Even though elections are the only means of access to public office in most of the region, they frequently involve high levels of clientelism, harassment of the opposition, and unfair advantages for incumbents.
Although the separation of powers is central to the constitutional design in most countries, a generalized tendency exists toward the concentration of power in the national executive through formal or informal mechanisms.
The first section presents general introductions to the topic, as well as efforts to produce normative assessments of changes in the quality of democracy in each country.
The second section cites works that have drawn on the peculiarities of the Latin American experience to reconceptualize the notion of democracy itself.
Democratic theory is an established subfield of political theory that is primarily concerned with examining the definition and meaning of the concept of democracy, as well as the moral foundations, obligations, challenges, and overall desirability of democratic governance.
Generally speaking, a commitment to democracy as an object of study and deliberation is what unites democratic theorists across a variety of academic disciplines and methodological orientations.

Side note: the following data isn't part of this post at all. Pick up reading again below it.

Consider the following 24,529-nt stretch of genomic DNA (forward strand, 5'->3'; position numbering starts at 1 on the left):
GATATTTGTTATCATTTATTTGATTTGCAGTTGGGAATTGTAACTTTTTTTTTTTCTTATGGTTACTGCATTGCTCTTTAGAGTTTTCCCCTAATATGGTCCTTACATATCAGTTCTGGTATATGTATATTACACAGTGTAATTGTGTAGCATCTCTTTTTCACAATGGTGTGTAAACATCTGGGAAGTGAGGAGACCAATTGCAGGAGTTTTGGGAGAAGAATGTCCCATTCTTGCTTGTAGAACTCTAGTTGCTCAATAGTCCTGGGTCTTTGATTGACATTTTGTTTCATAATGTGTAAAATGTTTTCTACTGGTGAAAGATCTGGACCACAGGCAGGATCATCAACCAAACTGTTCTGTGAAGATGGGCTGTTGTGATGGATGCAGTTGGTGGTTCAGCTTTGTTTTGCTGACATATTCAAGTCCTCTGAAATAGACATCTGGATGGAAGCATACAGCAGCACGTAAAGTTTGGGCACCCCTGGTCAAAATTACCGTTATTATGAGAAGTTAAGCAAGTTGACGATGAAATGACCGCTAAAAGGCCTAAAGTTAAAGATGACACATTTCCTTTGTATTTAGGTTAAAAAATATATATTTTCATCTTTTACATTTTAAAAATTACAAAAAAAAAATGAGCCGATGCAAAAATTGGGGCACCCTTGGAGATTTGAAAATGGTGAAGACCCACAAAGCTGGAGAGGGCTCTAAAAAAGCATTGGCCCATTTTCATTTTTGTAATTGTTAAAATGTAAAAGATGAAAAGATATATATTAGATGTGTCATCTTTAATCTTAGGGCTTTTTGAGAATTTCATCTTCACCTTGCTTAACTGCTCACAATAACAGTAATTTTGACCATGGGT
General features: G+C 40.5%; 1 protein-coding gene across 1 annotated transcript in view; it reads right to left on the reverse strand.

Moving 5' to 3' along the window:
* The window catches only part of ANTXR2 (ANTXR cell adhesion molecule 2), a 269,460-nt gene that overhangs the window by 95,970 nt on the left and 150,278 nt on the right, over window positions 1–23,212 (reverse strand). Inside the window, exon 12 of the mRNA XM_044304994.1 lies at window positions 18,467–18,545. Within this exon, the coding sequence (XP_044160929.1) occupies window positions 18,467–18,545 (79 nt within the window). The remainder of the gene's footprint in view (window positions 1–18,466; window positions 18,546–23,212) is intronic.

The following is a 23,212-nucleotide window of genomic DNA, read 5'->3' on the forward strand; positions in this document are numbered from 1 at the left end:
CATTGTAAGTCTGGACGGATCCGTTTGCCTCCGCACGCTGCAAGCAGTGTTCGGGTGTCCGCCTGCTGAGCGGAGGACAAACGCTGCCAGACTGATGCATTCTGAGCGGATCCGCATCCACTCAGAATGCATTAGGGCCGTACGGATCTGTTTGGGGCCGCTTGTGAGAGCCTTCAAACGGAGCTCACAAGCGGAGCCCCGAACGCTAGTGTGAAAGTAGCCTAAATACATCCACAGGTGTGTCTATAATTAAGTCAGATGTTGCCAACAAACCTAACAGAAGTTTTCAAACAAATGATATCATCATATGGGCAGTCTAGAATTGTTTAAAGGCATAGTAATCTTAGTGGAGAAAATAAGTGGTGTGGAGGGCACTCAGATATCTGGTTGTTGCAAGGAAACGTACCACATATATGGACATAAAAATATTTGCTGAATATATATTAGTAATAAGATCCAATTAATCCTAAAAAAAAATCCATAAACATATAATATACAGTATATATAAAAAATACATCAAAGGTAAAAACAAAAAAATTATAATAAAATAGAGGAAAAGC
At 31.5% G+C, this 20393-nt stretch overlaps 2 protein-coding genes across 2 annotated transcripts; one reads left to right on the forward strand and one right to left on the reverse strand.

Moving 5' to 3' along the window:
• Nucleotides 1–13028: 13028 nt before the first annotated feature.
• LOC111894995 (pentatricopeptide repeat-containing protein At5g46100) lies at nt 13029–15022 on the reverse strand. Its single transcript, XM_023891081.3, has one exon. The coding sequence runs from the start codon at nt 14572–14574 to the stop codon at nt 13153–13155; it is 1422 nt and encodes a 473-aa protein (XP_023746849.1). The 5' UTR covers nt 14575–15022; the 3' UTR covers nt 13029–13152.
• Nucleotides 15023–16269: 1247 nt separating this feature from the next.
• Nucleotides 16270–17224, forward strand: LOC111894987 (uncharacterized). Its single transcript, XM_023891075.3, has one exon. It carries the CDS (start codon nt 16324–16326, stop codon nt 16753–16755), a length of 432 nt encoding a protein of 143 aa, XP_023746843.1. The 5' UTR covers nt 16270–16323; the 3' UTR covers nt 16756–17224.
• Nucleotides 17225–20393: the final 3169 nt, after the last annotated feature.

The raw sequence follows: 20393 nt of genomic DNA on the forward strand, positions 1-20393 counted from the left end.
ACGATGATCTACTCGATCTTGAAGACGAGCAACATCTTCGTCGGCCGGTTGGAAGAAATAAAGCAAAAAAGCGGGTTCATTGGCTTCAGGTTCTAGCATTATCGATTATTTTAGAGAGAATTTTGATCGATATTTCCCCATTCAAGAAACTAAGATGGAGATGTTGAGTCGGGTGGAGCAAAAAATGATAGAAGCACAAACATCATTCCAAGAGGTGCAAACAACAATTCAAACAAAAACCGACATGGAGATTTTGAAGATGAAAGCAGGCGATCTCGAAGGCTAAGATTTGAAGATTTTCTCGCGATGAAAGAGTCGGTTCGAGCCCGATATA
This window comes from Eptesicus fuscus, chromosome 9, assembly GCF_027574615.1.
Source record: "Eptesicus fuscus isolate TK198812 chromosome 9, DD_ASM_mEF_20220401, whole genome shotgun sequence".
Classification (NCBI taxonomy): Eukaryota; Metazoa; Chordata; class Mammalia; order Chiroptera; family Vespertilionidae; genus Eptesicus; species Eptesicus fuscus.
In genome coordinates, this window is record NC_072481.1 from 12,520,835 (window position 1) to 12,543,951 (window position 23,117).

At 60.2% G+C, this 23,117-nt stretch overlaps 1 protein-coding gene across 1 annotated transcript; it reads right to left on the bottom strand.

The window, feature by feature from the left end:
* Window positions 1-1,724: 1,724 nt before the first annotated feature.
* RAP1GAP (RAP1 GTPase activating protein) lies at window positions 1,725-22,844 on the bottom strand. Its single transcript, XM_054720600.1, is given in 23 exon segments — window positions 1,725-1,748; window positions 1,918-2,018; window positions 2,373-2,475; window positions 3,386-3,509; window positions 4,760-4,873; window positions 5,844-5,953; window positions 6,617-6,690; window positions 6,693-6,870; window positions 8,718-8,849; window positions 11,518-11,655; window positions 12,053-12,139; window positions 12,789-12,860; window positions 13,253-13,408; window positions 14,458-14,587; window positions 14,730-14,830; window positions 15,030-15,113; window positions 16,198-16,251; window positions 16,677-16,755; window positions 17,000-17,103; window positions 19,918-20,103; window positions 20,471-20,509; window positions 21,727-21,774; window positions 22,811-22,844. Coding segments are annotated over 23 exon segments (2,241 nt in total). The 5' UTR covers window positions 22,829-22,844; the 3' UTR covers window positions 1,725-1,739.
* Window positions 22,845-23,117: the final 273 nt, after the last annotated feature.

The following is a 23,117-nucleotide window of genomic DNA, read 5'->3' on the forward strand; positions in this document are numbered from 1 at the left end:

Dunn 1992 offers a collection of essays written by leading political theorists that chart the development and contemporary significance of the idea of democracy.
For decades, Latin America’s troubled experience with democracy has served as a testing ground for theories on democratization and political regimes.These challenges to the liberal model of democratic governance have in most cases followed victories by left-wing parties and candidates, who have launched major efforts to overhaul their political systems.As a result, Latin America’s experience with democracy since the 1980s has thrown new light on old questions in political science, such as the relationship between institutional design and democratic stability, the performance of democratic institutions in contexts of low state capacity, or the interaction between political and economic inequalities.The text is notable for its discussion of theories of deliberative democracy and theories of radical pluralism, two of the more recent and popular trends in democratic theory.Held 2006 provides one of the most popular overviews of the various models of democracy coupled with a critical account of what democracy means in light of globalization.The works cited here privilege Anglo-American, western European, and, more generally, institutional variants of democratic theory, and, therefore, they do not exhaust the full range of thought on the subject.